in flight
4. an SR-71 at 82,000 feet

in flight,

where high above the earth

I touch the evening air against my wings

and if I'm fast enough I'll chase 

the fragile sunset's purple glow 

forever through a slowly fading sky

until I tire.

3. a 757 at 38,000 feet

in flight,,

the first class curtain has been safely drawn

with six seats and an aisle her company..

the woman to her left will snore 

nothing that's so important in her ear

the dinner pretzels have been served

she thinks now, smiling: we won't need 

much food here, wedged and shackled in our seats

not unlike galley slaves of old 

(at least we do not have to row this plane). 

And to her right the rotund man 

whose weight has caused the wing to dip,

descends a landslide stomach on 

the armrest she would surely like to use..

in flight,

where now the cabinlights are low

and outside it's pitchdark,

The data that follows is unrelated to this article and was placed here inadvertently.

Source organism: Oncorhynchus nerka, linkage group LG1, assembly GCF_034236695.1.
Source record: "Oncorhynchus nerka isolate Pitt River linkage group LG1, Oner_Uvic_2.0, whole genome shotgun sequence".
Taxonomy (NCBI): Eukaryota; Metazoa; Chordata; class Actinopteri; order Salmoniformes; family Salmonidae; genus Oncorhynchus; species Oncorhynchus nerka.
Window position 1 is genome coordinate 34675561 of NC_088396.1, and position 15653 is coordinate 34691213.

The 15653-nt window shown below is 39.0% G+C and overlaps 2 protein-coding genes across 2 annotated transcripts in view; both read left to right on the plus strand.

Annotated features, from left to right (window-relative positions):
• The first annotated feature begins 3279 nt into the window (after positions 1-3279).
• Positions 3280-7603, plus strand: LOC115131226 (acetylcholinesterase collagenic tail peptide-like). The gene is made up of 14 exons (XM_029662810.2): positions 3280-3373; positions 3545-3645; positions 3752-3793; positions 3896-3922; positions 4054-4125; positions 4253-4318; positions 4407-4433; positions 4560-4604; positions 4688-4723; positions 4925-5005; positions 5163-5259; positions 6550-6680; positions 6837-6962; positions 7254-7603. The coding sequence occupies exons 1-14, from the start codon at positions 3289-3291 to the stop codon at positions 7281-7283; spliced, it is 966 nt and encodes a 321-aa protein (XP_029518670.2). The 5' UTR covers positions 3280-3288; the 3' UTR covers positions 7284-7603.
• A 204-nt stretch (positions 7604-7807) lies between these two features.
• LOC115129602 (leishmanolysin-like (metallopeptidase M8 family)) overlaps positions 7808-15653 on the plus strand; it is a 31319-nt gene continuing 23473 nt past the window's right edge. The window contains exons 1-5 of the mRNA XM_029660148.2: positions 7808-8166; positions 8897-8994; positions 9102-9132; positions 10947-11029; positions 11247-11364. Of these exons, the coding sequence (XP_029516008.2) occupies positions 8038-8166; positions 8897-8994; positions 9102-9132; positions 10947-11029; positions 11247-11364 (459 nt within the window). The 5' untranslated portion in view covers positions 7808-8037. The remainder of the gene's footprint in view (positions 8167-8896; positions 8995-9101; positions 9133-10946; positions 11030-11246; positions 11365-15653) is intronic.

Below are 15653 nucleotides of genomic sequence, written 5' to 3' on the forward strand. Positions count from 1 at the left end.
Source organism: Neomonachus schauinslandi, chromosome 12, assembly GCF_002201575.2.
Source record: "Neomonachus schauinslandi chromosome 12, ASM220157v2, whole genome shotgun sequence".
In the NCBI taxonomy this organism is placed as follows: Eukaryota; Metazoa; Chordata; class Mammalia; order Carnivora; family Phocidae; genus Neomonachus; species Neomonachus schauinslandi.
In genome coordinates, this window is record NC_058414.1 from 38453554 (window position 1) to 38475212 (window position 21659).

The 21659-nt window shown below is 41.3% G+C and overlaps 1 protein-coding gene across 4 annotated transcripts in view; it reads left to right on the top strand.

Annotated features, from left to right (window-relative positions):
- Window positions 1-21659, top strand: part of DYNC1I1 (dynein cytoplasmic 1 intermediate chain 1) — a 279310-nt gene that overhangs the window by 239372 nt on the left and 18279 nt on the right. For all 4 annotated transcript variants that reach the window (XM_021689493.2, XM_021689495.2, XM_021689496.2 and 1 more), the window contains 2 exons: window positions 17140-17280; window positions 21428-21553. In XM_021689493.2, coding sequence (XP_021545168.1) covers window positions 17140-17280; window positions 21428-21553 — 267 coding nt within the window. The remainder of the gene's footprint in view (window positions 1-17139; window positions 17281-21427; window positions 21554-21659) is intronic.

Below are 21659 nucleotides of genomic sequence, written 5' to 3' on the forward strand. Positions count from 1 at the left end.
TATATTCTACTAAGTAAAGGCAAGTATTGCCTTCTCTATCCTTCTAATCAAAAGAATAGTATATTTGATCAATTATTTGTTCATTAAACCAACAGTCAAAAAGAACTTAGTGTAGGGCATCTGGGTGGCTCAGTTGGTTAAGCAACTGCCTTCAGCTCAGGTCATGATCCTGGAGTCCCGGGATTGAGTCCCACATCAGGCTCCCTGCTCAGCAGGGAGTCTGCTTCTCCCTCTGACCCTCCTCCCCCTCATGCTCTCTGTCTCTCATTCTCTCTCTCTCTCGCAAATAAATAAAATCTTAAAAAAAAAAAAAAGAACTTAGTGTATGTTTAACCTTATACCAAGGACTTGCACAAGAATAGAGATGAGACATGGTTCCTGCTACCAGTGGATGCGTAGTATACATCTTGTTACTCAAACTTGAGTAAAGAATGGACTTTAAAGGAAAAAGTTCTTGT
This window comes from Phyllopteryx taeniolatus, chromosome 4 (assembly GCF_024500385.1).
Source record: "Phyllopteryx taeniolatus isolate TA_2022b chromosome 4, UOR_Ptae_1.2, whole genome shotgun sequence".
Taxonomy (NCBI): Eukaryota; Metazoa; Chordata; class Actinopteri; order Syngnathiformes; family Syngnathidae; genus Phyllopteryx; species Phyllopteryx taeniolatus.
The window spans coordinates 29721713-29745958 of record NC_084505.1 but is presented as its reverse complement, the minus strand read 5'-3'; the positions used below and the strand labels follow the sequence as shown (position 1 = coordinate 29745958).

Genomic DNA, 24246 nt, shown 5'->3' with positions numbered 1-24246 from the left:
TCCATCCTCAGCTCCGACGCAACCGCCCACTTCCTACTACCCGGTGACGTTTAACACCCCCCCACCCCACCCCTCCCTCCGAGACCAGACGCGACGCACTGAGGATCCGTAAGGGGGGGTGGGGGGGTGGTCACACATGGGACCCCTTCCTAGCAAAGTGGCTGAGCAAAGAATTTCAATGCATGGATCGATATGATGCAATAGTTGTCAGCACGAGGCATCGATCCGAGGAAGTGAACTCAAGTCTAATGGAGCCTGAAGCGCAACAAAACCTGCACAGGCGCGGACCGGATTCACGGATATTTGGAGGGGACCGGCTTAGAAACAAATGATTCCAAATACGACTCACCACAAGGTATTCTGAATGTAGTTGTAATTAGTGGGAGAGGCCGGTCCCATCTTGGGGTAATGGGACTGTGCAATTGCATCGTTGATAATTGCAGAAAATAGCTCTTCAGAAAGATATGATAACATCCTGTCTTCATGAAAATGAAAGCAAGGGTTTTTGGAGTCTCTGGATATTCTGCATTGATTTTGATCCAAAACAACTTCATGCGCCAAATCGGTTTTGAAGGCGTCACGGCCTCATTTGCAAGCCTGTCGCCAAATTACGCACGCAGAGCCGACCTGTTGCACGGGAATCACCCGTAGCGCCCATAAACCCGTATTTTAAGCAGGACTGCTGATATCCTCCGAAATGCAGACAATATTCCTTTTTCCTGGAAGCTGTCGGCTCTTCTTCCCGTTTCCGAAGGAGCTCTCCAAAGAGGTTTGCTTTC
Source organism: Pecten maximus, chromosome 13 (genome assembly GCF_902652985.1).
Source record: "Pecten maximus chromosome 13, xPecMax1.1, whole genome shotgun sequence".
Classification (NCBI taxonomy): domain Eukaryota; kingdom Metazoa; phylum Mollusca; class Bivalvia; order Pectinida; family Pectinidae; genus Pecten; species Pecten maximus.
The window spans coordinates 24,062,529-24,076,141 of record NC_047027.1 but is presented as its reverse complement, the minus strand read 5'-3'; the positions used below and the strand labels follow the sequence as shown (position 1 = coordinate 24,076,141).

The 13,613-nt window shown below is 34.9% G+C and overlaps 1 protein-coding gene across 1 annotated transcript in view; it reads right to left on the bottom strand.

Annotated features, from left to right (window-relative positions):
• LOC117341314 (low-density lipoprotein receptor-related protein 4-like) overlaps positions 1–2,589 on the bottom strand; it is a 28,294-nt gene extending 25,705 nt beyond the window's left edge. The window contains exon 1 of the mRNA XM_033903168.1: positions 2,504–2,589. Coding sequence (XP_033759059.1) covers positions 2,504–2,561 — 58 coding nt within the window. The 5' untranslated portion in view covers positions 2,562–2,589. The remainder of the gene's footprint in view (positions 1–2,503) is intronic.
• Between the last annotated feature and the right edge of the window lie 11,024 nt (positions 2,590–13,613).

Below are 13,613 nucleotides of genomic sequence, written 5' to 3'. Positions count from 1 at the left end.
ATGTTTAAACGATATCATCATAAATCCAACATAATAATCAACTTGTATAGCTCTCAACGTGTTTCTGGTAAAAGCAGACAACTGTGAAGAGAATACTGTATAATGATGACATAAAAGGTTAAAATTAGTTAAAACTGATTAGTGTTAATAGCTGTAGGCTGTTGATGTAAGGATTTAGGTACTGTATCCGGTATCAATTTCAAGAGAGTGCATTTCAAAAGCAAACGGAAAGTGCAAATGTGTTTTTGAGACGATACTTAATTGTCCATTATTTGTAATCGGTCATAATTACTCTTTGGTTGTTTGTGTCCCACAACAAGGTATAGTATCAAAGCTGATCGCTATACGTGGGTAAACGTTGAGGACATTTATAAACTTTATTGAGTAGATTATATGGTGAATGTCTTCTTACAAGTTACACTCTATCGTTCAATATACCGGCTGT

she's safe in this coccoon

at mach point eight, according to the magazine;

she'll pray this plane is safe to fly

and wonders whose these lights are down below

the captain hadn't said a word

about the places they've been over now

for really quite a while

(they're busy with the plane she'd guess),

and wonders what the timezone is we're in

and if we'll land on time,

and if there's still a pillow left 

inside bin seventeen.

2. at 40 feet

in flight,

the rushing air 

beneath the pale owl's outstretched wings

will make no sound

as talons carve

their whispered  gash

through nightime sky,

her dark eyes pierce

illusions of those hiding.

1. an airport

in flight,

where she's been running

forty days and forty nights

from her own tears

and she will pour

a cup from 

her own sorrows' heart

to any stranger in this place 

who would come near.

in flight,

where at an airport in 

a city she has never been

she'll wait  for a connecting flight

and revel in the strangers all around;

she's drenched in people she has never met

that, when her plane leaves, she will never see again.

a few more drinks along she'll think she knows 

that she will miss them all.

Jon Bohrn (1998)


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